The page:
As seems to be the case most winters, we have mouse droppings starting
to pop up (or is it plop down?) in our basement.
Some judicious mouse trap use always stops the problem. But I'm
getting old and tired of the "standard" traps - baiting them, making
sure to not set them off myself, emptying the gross dead mice from
(By "standard" I'm talking about the kind seen in Looney Tunes and
other cartoons - bait with cheese or peanut butter, and a piece of
metal snaps onto the mouse and kills it.)
What's a "better" mouse trap? By that I mean one that might kill
multiple mice without rebaiting, and that's easy to clean and reuse.
Not so fond of the bait traps that feed them poisoned food, as they
force me to figure out where the dead critters are. I'd rather
confine my looking for carcass hunting to where the trap(s) are.
Thats a myth. They don't seek water. Instead they get sick, they crawl
off to a quiet, secluded spot. They die, they decompose and stink the
place out for a month or so. I know. I've used it and after mutiple
kills ended up ripping down the ceiling drywall in the rec room. This
year we have 2 cats. We made a pact. I feed them and they keep the
mice out - and it works better than any trap or bait.
If you go the cat route, you need to get a hunter. Not all cats will
hunt and kill (chase and play with, yes, but actually slay, not
necessarily) prey as they have to be taught by their mothers. Kittens
rescued from the outdoors with their mothers are probably the best
We once had a cat that was a great hunter *outside*. She caught
tons of mice, chipmunks, rabbits, and even brought home a mink one
day. But 'inside mice' were beneath her. I've seen one run over
her paw. She let them stuff her favorite chair with cat food.
My BIL had outdoor cats and an indoor cat and still had mouse episodes.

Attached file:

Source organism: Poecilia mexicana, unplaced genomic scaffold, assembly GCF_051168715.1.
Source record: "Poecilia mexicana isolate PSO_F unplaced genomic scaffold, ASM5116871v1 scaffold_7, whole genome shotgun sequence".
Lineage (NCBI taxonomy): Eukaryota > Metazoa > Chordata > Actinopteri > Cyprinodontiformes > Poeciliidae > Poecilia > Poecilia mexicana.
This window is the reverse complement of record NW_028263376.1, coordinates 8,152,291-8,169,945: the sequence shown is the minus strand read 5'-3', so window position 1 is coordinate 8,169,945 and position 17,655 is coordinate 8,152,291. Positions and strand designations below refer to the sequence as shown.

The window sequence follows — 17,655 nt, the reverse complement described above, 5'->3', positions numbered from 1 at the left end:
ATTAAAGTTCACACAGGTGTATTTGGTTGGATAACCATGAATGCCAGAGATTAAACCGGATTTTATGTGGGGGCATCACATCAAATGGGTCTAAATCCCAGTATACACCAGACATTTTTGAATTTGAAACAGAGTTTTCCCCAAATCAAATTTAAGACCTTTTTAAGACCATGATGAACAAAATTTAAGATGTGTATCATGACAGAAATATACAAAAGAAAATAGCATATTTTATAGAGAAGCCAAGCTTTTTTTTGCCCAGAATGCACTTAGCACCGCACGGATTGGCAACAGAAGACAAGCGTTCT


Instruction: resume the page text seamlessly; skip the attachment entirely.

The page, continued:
He didn't understand why one invasion ceased. Several months later he
pulled out the refrigerator and found a five-foot snake skin.
I use "the bucket method." Just get a 5 gallon plastic pail. Drill
two 3/8" holes near the top of the bucket (about 1/2" down from the
top edge). Make sure the holes are directly across the bucket from
each other so you can stick a 1/4" dowl rod straight through. the
dowl rod should be about an inch or so longer than the diameter of the
bucket. Then get an empty plastic peanut butter jar with lid and
drill 5/16" holes at the center of the bottom of the jar and through
the center of the lid. Slide dowl through one of the holes in the
side of the bucket, then through the empty peanut butter jar and then
through the other hole in the side of the bucket. You should be able
to spin the jar around the rod. Put about 4 inches of water in the
bucket. Smear cheap peanut butter over the surfaces of the jar.
Place the bucket near a wall where you suspect mice might be
traveling. Get a narrow (2" wide x 1 " thick) board about 2 or 3 feet
long. Lay flatways one end on the floor and the other resting on the
top edge of the bucket near where one end of the rod is sticking out
of the side of the bucket. By next morning you should have a mouse,
or even several mice floating dead in the bucket. Get a small minnow
net and scoop the dead mice out of the bucket and dispose of in manner
of your choice. There probably should still be enough smeard peanut
butter still left on the jar for several more nights depending on how
many mice you might have living with you. No need to refresh the